The effectiveness of psychological therapies for people with
depression is to be tested, Community Care has learned,
writes Simeon Brody.
A government pilot will study whether talking therapies,
particularly cognitive behavioural therapy, will help people with
severe mental health problems return to work.
The Department of Health believes the Treasury could be persuaded
to support a national programme if its economic value can be
A report last December for the prime minister’s strategy unit by
economist Richard Layard recommended that people “should have the
choice of evidence-based psychological therapy if they want it”
within five years.
He suggested training 5,000 extra psychological therapists and
doubling the number of training places for clinical psychologists
But with psychologists and psychiatrists focusing on people with
more acute needs and a mass training programme still to be
established, the pilots will help to ascertain who is in the best
position to deliver the therapy.
It is understood that mental health nurses and occupational
therapists are favoured for the role, and consideration is being
given to enlisting the voluntary and independent sectors to provide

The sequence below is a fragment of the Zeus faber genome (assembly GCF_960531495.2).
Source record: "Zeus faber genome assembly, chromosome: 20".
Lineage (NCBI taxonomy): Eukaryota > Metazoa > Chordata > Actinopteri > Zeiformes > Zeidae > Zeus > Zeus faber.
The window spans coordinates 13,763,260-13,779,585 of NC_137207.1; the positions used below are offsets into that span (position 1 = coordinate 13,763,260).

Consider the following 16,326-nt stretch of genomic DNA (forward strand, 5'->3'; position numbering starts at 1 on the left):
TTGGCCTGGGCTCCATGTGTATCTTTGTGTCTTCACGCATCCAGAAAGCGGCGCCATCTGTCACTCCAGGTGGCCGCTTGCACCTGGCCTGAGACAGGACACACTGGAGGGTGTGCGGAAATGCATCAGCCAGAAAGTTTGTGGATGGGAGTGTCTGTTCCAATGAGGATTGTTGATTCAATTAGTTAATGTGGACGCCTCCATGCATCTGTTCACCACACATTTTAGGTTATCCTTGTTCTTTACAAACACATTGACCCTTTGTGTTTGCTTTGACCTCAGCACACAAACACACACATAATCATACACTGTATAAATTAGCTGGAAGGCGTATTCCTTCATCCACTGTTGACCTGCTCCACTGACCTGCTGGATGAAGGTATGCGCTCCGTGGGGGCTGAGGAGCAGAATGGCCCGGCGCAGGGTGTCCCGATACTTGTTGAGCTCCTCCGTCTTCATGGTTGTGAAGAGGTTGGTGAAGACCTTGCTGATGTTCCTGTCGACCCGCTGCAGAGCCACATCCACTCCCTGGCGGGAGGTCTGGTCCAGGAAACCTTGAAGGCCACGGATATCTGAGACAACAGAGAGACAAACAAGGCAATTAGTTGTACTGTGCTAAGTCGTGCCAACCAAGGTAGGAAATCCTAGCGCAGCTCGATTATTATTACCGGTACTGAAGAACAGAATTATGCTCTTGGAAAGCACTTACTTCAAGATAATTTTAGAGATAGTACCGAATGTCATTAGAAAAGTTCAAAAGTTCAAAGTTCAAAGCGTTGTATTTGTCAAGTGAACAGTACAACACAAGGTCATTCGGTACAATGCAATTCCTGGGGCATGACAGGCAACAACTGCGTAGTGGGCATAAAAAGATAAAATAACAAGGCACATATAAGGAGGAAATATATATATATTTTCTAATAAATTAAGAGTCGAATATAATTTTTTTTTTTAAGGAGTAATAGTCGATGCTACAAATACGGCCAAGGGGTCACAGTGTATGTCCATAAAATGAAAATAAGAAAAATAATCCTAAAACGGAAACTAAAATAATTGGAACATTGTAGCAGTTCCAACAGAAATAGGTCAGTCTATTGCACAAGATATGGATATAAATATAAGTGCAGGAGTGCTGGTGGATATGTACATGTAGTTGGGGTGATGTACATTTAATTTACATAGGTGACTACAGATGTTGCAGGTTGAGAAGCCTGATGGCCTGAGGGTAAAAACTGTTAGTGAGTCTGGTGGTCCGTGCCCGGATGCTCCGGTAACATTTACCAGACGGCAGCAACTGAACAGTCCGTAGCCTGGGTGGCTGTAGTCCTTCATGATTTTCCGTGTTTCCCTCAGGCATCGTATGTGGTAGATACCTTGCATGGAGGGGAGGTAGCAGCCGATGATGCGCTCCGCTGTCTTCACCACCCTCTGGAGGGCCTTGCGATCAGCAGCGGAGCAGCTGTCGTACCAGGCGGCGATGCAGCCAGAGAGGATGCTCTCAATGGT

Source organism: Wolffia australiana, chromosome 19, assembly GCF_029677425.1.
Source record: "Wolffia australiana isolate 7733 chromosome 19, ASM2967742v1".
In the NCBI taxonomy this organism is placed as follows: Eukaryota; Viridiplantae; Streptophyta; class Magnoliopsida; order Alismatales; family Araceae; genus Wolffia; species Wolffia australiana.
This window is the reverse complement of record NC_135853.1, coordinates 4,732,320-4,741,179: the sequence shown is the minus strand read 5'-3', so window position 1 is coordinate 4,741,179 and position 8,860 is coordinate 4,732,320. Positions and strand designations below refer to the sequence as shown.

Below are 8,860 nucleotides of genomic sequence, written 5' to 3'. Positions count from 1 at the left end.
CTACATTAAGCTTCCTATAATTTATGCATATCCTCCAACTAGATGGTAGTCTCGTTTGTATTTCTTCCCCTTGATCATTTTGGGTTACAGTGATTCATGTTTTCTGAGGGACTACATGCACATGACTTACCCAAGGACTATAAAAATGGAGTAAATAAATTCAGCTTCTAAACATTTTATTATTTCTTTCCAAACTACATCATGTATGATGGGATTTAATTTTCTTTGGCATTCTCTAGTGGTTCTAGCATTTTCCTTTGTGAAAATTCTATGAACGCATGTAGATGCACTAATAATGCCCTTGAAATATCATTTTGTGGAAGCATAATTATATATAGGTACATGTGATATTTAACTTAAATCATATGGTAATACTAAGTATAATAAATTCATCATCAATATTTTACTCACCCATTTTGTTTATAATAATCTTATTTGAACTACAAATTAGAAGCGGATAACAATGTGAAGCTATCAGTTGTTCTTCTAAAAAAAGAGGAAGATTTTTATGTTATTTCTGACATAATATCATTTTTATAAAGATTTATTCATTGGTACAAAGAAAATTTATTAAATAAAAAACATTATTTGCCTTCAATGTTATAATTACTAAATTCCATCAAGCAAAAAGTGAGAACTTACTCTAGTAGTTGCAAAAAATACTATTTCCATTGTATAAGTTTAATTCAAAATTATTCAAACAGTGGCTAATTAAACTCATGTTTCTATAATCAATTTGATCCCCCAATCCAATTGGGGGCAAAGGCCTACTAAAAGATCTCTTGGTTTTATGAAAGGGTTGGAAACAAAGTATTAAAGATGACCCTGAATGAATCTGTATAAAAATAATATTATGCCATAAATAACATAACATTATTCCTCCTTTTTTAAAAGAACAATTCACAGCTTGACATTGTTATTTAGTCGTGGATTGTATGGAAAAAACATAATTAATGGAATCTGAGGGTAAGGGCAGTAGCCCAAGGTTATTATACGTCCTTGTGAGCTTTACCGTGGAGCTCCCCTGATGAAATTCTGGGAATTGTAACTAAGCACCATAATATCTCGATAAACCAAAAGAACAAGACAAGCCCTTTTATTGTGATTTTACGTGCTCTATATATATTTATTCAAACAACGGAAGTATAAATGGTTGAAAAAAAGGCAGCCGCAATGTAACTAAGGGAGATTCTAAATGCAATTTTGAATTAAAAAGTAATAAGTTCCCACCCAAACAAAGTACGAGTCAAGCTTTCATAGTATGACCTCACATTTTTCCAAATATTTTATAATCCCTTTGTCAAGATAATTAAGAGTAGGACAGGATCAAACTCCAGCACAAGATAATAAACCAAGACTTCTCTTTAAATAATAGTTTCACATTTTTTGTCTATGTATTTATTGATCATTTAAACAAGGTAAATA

The pilots, which will be launched in the autumn, will also test
which types of therapy could be considered “quality assured” and
who would be given priority for treatment.
Rethink chief executive Cliff Prior said: “This is overdue and
highly desirable. It’s not just the therapeutic benefit, users say
they want it.”
He said it would also help change public opinion as mental health
problems would be seen in a more everyday way if GPs could offer
more effective treatments.
But he warned that the therapy should not solely focus on the
economic benefits of getting people back to work but should
to need, as for any other health service.
A DH spokesperson said a statement about talking therapies would be
made in the autumn but refused to comment further.